Cricket – Its time to be Creative

Last week we explored the need for innovation in the cricket industry and how it could help regenerate the game in the UK.  This week, we explore what the market forecast for cricket looks like and shed some light to see if the size of the market is sufficient enough to attract business and innovation.

Cricket is Britain’s biggest summer sport.  The England and Wales Cricket Board found from its own commissioned survey which received 37,500 responses from cricket players around the country and revealed the number of people playing the sport is 844,000 in 2014.  This number has been reducing every year but our forecast is that Cricket will rally in the coming years to establish itself as one of the most important sports in the country.  A big call it may seem, but if you look at whats to come you may agree.


The next four years represent England’s busiest cricketing years.  Britain will play host to 4 major international tournaments, including the ICC World Cup in 2019.  The other tournaments include the Women’s World Cup, The Ashes, and the ICC Champions Trophy.  Throughout this 4 years the anticipated engagement of fans and players is forecasted to increase.

Moreover, Andrew Strauss, the England director of cricket, laid down winning the 2019 World Cup as one of the job targets when he was appointed.  Strauss is also set to free his England stars to play in the IPL to gain more Twenty20 experience hoping the core of their one-day team will be playing in the IPL. Strauss has identified IPL exposure as a key part of improving England’s one-day cricket.  It is understood a number of franchises have already sounded out Joe Root’s availability with Ben Stokes and Jos Buttler the other two players most likely to land a deal.

What this culminates to is, a promising squad that will build on the success of this summer and excite the British public with their brand of cricket.  This is likely to increase the demand for cricket as a sport.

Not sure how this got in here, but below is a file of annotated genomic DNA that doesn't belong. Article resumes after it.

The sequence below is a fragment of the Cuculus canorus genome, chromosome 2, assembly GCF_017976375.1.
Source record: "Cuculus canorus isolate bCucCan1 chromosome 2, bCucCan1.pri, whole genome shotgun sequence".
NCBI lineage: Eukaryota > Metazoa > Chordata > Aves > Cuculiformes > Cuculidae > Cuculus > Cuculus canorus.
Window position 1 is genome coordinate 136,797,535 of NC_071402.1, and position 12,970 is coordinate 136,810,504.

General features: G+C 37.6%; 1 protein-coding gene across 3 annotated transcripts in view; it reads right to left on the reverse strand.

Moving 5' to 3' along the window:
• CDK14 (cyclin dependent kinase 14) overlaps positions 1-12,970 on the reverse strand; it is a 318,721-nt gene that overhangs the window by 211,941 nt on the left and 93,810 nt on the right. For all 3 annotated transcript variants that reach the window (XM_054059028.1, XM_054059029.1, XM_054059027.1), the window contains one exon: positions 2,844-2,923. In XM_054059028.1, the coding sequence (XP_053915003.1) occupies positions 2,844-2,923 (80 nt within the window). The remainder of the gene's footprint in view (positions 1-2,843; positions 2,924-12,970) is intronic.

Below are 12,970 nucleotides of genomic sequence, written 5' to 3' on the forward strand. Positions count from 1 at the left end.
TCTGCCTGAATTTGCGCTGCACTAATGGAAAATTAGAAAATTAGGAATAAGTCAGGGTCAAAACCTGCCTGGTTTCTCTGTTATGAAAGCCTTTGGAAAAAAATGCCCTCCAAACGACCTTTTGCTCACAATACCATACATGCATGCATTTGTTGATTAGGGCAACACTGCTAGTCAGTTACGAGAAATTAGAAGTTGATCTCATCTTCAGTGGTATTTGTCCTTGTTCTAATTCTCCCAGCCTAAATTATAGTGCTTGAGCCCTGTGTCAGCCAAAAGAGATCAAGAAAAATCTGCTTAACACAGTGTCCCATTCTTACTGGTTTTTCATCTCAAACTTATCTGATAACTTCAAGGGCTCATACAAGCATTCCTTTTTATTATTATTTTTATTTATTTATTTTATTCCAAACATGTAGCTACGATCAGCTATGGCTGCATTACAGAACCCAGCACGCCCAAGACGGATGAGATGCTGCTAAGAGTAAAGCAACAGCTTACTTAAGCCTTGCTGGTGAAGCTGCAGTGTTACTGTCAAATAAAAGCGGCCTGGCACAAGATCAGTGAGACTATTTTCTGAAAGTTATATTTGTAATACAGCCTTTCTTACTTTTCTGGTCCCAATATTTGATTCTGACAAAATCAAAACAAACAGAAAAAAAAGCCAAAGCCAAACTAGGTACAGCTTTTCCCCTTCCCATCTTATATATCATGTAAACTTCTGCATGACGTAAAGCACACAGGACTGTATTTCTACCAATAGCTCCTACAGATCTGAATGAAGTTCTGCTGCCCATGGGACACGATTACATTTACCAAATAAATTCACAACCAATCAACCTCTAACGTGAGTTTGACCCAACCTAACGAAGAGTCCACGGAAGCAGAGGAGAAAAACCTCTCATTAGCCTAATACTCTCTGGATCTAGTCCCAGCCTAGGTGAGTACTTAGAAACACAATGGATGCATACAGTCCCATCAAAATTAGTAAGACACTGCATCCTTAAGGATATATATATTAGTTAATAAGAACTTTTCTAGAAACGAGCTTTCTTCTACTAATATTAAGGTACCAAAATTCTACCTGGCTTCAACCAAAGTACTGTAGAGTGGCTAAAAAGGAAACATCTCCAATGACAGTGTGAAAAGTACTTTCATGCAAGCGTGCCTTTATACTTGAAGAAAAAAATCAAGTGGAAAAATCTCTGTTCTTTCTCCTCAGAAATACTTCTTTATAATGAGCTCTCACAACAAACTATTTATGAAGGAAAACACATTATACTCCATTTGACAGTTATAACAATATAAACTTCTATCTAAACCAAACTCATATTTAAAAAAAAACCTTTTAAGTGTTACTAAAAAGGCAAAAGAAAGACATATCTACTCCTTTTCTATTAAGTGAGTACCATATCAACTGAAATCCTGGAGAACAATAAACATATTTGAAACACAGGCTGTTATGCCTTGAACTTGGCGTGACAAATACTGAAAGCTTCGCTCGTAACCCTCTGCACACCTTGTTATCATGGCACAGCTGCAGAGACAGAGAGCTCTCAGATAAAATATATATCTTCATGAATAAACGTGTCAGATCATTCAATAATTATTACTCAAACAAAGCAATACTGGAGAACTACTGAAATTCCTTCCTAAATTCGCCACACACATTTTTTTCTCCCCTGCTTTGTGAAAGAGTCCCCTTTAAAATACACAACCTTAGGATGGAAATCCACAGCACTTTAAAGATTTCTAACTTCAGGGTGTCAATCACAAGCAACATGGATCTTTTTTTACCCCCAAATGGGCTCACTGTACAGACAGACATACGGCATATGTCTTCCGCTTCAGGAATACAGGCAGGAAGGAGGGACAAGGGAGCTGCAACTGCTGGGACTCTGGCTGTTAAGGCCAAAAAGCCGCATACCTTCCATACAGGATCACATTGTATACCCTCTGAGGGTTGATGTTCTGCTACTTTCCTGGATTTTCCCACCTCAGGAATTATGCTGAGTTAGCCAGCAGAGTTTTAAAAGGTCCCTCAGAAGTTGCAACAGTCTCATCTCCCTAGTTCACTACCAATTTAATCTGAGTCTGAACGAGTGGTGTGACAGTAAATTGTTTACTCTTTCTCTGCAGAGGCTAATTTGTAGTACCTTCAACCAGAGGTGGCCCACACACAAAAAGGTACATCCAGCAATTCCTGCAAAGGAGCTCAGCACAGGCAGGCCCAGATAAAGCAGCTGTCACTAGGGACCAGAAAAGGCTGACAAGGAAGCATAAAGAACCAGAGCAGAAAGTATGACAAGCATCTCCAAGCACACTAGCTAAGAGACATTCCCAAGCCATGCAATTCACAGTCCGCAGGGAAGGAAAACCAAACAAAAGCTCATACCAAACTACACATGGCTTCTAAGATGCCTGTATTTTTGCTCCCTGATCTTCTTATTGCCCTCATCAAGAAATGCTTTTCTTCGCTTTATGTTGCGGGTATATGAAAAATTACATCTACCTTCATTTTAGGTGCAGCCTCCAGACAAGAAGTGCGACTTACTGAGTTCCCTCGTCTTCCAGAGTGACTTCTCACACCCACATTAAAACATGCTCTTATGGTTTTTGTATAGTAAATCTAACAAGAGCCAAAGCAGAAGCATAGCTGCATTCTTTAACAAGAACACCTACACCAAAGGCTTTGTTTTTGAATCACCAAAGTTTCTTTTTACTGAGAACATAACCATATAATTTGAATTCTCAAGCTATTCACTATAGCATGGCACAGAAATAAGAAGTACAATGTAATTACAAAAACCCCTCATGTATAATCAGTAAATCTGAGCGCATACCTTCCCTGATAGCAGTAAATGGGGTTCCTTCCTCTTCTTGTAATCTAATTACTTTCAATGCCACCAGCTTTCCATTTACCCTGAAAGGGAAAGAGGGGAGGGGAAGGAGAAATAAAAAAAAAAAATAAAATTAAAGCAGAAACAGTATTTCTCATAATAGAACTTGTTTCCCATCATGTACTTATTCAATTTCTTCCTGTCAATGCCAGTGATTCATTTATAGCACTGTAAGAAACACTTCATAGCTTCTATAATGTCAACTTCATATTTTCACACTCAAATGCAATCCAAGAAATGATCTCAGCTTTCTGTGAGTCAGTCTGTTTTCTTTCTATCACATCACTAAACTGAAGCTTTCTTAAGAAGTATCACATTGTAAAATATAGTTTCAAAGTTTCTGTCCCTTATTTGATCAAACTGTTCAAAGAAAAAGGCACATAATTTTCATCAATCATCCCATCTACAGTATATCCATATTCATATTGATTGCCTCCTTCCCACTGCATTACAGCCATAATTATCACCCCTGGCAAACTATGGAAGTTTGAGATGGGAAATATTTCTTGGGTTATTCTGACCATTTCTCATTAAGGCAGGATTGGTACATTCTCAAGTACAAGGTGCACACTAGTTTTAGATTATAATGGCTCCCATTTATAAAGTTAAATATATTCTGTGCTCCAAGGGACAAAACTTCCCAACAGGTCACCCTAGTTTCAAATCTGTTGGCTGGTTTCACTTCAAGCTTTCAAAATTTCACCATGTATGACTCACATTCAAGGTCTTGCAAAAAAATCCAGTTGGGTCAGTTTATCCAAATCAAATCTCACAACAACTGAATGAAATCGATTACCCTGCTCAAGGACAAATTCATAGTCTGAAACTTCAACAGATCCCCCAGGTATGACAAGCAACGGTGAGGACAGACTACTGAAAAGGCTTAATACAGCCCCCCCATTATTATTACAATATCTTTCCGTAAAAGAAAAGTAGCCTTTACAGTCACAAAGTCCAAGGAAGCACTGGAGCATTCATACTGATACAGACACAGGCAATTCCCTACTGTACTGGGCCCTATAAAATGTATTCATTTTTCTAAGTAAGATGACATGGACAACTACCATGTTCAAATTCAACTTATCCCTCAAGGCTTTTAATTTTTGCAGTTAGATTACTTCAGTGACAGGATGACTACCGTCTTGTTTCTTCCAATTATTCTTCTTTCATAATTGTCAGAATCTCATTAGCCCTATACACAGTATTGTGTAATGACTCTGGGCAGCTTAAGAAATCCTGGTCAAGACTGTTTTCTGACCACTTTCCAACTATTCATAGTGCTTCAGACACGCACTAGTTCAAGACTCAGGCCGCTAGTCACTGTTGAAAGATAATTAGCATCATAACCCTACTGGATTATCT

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The South Asian Community Starting to be more involved, with the sport as well. Of the 800,000 plus people that play cricket regularly more than 30% is made up of the injection of South Asian immigrants, largely from India, Pakistan and Bangladesh.  And this number is growing.  However, more than two fifths of southern Asians were dissatisfied with the playing options on offer.  Munir Ali, the father of the England cricketer Moeen Ali, who is heavily involved in grassroots cricket in Birmingham and runs his own academy at Edgbaston says, “For south Asian cricketers there are plenty of opportunities to play cricket,” he said. “A lack of opportunity is not the problem. The fact is a lot of guys who are good enough to play in the Birmingham League on a Saturday are opting instead to play parks cricket which lasts for just 20 overs. (Telegraph Sport)

The ECB is planning a new drive to engage with local Asian communities and has targeted five urban areas London, Leeds, Leicester, Bradford and Manchester for growth.  Moreover, the likes of Moeen Ali, Adil Rashid and Ravi Bopara have become good role models for young Asians to take up the sport and make careers out of it.  As the interaction with Asian population grows, so will the size of the sport.



All in all, the sport seems to be heading in the right direction after a turbulent few years following the 5-0 ashes loss down under. It is up to us to now identify the new trends, and take real possibility. This will be a chance to be creative.


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